For more than 40 years, Lac La Ronge Cree Nation elder and traditional knowledge keeper Ida Tremblay has learned the art of tanning animal hides, sewing and beadwork patterns particular to that area of northern Saskatchewan. She is passionate about sharing these skills and traditions so they will carry on through future generations.
"Passing knowledge on the correct methods is critical. As the years go by, more and more elders with the knowledge to teach are dying. Time is running out for us to become proud of where we come from and who we are," Tremblay says.
An Indigenous Pathways Initiatives grant enabled Tremblay to collaborate with teacher Christine Ravenis to teach people in surrounding communities how to make moose hide, moccasins, gauntlets and mukluks. The pair taught six weeks of hide-making workshops in Ida's backyard as well as twice-weekly pattern-making, sewing and beading classes at the local school, which continue to this day.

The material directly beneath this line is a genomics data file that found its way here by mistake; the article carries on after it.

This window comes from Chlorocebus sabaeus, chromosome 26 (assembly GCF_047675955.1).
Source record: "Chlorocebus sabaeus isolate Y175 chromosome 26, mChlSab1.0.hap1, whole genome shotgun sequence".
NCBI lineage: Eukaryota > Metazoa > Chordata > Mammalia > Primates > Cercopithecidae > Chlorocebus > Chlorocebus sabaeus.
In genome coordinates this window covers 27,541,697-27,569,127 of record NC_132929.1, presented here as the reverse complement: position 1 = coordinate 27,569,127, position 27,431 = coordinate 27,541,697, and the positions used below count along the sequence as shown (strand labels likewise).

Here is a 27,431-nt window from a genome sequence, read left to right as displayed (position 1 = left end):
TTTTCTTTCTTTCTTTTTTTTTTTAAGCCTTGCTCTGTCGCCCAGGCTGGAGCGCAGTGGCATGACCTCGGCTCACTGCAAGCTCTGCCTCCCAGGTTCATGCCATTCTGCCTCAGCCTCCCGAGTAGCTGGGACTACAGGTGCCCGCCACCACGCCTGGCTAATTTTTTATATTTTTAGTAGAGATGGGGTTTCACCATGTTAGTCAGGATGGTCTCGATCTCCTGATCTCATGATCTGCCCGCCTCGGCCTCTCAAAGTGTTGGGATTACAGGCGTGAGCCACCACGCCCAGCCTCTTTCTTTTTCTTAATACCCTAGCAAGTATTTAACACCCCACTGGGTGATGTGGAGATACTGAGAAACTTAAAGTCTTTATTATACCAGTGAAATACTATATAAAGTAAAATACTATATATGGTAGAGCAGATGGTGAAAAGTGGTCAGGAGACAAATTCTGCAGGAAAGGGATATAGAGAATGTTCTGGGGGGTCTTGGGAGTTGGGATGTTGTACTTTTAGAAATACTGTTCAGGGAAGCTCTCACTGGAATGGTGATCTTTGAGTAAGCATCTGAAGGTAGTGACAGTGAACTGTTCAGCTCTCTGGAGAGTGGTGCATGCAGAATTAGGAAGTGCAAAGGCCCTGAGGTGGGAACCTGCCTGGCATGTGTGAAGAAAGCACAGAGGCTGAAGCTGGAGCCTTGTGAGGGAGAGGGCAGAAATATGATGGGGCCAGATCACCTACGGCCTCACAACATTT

"Making a hide isn't something you can do in a couple of classes. It's a process that can take weeks, depending on how things are going and on the weather," Ravenis says. Even acquiring raw hide is seasonal and dependent on the weather and prime hunting season.
Hide-making steps include removing flesh, stretching, removing hair, drying and preparing hides for smoking, and then smoking, cutting, sewing and beading them to create the final product.
Throughout the process, Tremblay shares the stories of her ancestors and contemporary relations as well as traditional life teachings of Woodland Cree culture. Ravenis says that Tremblay "wants to make sure this knowledge is taught and shared with people who are interested, despite what age or race they are."
Workshop participant Juanita McGunigal says, "I was astonished at all the young people who would come around and show interest in the activities she was doing. Ida never passes up an opportunity to hand down her knowledge to these children, taking the time to teach them about a way of life which is rapidly diminishing."